Five Years after the Russian-Georgian War


Five years after the Russian-Georgian war, Georgian Premier Bidzina Ivanishvili has announced that Tbilisi is ready for direct talks with Abkhazia and South Ossetia. It is an acknowledgment of the fact that improving relations with Russia alone is not sufficient for conflict resolution. Liana Fix offers her analysis of the situation. 

Liana Fix
14 August 2013

Back in August 2008, the world watched live on TV as Georgia and Russia spent five days engaged in a military standoff. Since then, much has changed: in 2012 Georgian President Mikhail Saakashvili lost power to a new government under the premiership of Bidzina Ivanishvili, a wealthy businessman who made his fortune in Russia. Ivanishvili has declared improving relations with Russia a priority, and some results are already visible: Georgian wine is back in Russian shops, and political and cultural contacts between the two countries have increased.

The decision to improve relations with Russia was right and reasonable, after all, Russia is a mighty neighbour and an important market for Georgia. It is also an acknowledgment of the fact that the Russo-Georgian conflict is no longer a priority for Western policy-makers - the international ricochet has ended. Georgia now has to deal with Russia on its own – not on an international stage but through small steps on the ground. It is a chance for Georgian diplomacy to demonstrate its problem-solving capabilities.

Ivanishvili has declared improving relations with Russia a priority

Local conflicts remain

So, progress in relations with Russia is important, but we should not forget the local level of the conflict. The roots of the August 2008 war were Georgia’s long-standing conflicts with South Ossetia and Abkhazia. Even if Russia suddenly withdrew all its troops from Abkhaz and South Ossetian territory, the breakaway territories would not happily return to the Georgian motherland but rather still continue to fight for their independence. So, what is the new government’s strategy towards Abkhazia and South Ossetia?

 The Georgian Ministry for Reintegration is to be renamed the Ministry for Reconciliation.

Premier Ivanishvili has rarely missed an opportunity for criticising the previous Georgian government, but, like his predecessor, he has also refused to recognise or hold direct negotiations with Abkhazia and South Ossetia, on the grounds that they are territories occupied by Russia. The restoration of Georgia’s territorial integrity has always been the principal goal of any engagement with the breakaway territories. Only the style has softened: the Georgian Ministry for Reintegration is to be renamed the Ministry for Reconciliation; and illegal entry into the breakaway territories will be punishable by fines, not prison sentences, as before.  


Bidzina Ivanishvili has assumed a more pragmatic stance in respect to Georgia's relationships with Russia and the breakaway territories. Photo: (cc) Demotix/Ketevan Mghebrishvili

However, in his latest anniversary speech on August 8, remembering the war, Premier Ivanishvili suddenly announced, to the surprise of everyone, that Georgia is ready for direct talks with Abkhazia and South Ossetia, saying that it was time ‘to find a common language in order to build common future relations.’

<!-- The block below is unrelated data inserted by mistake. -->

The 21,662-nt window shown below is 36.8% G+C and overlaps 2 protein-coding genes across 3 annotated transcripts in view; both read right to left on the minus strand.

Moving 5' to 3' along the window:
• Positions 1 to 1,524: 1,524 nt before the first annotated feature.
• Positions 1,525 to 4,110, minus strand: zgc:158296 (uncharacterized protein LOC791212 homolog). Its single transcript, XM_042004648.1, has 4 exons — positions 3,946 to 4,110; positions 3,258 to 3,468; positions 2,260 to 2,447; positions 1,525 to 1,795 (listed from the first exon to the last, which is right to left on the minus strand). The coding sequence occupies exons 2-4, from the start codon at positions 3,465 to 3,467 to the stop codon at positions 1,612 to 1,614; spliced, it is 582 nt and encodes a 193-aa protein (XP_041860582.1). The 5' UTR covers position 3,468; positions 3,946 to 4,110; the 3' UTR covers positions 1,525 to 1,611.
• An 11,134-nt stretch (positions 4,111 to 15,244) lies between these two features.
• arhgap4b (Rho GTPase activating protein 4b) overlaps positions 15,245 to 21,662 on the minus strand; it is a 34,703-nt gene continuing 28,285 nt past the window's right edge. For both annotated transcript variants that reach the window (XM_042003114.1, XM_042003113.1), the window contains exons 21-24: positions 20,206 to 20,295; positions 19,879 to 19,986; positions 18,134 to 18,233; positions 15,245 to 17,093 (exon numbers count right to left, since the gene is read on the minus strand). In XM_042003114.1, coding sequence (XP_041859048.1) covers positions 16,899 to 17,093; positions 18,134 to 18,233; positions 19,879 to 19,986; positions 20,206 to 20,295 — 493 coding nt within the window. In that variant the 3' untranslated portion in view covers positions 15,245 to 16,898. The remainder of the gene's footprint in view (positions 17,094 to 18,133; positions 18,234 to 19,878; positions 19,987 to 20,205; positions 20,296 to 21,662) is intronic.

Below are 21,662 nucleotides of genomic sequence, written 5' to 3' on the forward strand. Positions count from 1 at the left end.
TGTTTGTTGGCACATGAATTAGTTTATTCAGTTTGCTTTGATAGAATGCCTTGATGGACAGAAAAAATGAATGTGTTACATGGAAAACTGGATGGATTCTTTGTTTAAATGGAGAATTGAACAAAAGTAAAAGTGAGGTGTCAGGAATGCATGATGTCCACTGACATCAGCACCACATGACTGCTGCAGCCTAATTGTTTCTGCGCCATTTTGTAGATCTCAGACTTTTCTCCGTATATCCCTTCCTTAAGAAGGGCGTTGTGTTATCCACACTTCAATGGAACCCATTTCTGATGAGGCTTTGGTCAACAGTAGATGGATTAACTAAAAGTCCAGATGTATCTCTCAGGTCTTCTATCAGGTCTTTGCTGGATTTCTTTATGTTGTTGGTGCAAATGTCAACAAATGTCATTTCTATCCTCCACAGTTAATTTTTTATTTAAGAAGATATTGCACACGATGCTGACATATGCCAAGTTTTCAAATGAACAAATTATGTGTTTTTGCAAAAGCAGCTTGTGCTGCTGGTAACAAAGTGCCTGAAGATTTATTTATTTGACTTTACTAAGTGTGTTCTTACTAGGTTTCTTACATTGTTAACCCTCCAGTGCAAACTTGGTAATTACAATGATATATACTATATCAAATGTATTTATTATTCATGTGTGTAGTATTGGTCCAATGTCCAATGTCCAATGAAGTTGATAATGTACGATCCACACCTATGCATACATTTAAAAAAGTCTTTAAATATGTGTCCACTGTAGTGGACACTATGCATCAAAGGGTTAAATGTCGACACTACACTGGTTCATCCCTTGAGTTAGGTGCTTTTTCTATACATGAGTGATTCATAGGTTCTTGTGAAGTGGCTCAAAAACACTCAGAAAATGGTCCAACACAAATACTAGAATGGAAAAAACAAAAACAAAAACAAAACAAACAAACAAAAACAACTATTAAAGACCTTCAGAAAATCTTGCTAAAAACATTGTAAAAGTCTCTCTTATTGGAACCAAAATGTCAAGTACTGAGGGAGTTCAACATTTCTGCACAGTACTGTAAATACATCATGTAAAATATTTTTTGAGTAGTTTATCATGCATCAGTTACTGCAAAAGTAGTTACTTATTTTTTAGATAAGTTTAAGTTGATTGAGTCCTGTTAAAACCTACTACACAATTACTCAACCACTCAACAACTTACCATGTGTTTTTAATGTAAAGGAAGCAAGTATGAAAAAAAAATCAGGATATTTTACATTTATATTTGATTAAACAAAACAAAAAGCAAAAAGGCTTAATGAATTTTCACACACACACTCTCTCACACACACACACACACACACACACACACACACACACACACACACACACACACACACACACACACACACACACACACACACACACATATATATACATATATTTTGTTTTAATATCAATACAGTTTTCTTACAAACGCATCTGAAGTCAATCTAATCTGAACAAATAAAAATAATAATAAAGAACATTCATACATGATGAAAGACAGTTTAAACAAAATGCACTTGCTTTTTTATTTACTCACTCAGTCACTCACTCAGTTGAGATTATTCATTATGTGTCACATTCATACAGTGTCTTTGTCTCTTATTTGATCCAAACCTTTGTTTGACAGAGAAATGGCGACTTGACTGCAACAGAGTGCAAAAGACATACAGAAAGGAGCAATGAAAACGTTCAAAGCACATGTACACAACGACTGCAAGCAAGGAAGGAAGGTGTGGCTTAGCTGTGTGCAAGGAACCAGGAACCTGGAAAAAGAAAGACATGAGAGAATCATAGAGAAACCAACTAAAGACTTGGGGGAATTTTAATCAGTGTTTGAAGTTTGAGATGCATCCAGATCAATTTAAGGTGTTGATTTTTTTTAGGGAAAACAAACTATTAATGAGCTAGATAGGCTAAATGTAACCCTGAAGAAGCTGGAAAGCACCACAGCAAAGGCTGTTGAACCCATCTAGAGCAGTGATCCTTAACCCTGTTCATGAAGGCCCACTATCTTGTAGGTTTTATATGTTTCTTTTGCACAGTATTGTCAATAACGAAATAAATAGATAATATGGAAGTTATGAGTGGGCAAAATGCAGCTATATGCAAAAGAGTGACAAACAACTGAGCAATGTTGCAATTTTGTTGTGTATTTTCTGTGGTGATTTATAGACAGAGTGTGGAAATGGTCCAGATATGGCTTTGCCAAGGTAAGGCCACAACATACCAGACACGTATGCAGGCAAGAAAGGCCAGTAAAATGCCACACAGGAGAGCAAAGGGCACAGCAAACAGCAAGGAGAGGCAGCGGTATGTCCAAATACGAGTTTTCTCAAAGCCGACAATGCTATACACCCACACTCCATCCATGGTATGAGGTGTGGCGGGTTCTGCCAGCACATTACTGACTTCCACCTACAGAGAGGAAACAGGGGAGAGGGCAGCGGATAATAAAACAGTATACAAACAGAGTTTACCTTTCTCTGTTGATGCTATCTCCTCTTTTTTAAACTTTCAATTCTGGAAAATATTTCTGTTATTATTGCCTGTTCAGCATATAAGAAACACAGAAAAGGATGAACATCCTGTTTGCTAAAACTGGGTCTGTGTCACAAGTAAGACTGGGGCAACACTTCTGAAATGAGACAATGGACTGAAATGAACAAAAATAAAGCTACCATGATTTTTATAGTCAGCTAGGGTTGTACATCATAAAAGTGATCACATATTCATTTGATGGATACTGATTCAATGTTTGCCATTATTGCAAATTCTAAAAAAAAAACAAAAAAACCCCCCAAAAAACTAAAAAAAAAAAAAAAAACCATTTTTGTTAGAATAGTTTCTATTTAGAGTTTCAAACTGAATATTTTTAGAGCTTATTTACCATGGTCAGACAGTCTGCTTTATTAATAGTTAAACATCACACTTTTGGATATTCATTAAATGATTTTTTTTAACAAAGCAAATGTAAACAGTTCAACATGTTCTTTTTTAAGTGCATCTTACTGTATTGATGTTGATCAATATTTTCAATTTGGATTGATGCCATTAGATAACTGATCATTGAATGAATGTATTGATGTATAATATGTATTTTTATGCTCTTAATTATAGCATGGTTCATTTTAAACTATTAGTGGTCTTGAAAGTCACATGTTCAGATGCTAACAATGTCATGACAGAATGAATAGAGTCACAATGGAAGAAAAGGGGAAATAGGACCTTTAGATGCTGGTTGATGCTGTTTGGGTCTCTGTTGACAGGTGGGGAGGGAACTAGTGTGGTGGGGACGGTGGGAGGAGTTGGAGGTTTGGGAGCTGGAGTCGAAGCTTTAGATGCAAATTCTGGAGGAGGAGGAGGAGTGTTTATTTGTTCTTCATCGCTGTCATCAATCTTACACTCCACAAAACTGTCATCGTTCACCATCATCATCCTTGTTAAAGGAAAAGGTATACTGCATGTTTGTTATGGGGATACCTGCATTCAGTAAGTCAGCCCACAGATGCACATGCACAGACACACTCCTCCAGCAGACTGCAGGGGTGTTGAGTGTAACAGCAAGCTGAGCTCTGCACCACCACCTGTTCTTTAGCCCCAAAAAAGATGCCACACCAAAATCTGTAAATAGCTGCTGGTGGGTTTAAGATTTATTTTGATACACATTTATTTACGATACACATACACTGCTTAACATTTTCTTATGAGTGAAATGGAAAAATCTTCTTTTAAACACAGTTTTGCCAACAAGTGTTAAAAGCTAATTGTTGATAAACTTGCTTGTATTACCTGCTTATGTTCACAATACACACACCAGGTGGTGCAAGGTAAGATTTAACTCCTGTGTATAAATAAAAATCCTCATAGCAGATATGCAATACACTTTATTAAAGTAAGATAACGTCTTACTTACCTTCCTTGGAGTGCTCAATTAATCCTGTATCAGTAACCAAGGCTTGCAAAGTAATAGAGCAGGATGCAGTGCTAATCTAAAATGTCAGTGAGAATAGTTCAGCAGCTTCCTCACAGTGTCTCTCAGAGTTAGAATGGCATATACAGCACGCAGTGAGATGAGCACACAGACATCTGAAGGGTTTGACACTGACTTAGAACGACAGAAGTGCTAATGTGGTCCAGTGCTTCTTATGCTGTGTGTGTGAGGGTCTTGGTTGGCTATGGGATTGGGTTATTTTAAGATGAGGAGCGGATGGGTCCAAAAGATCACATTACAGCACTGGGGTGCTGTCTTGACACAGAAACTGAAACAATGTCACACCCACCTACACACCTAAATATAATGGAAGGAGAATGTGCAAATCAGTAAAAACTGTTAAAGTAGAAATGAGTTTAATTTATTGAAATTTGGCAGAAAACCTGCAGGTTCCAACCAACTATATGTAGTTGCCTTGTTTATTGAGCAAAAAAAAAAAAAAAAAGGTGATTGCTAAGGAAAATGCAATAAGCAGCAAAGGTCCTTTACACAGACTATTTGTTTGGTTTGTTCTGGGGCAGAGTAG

This is a significant change in policy, given that the physical build-up of barbed wire and fences at the administrative boundary line with South Ossetia has intensified. The delineation of the border is still disputed by both sides: Georgia, for example, accuses Russian border guards of illegally seizing land, which belongs to Georgian farmers. There are any number of so-called ‘fingers’ and ‘pockets’, where the boundary line takes a detour; villagers are often confused, and may inadvertently stray onto the ‘other; side.

Is there a way forward?

Premier Ivanishvili is a pragmatist; he understands that improving relations with Russia alone is not sufficient. A comprehensive engagement strategy towards the breakaway territories is needed to end the political deadlock between Tbilisi, Sukhumi and Tskhinvali. Direct negotiations are a first important step towards accepting Sukhumi and Tskhinvali as political actors with their own interests and aspirations.


Will Ivanishvili's conciliatory statements act as a first step to resolving the longstanding conflict? Photo: (cc) Wikimedia Commons/Ssolbergj

A pragmatic analysis would have to start with the acknowledgment that the breakaway territories are, for the time being, lost to Georgia. This does not mean that Georgia has to accept their independence, but, if it accepted the de facto truth of the situation, Georgia could perhaps gain more room for manoeuvre; and so prepare the ground for an alternative discourse about its future relationship with South Ossetia and Abkhazia. Far beyond the horizon, ideas about some sort of a federal model might emerge.

The breakaway territories are for the time being lost to Georgia

Premier Ivanishvili is surely right to reach out to Abkhazia and South Ossetia; with each day that passes, the conflict grows in complexity. History has shown that once a country splits apart, it can be very difficult to piece it back together again.

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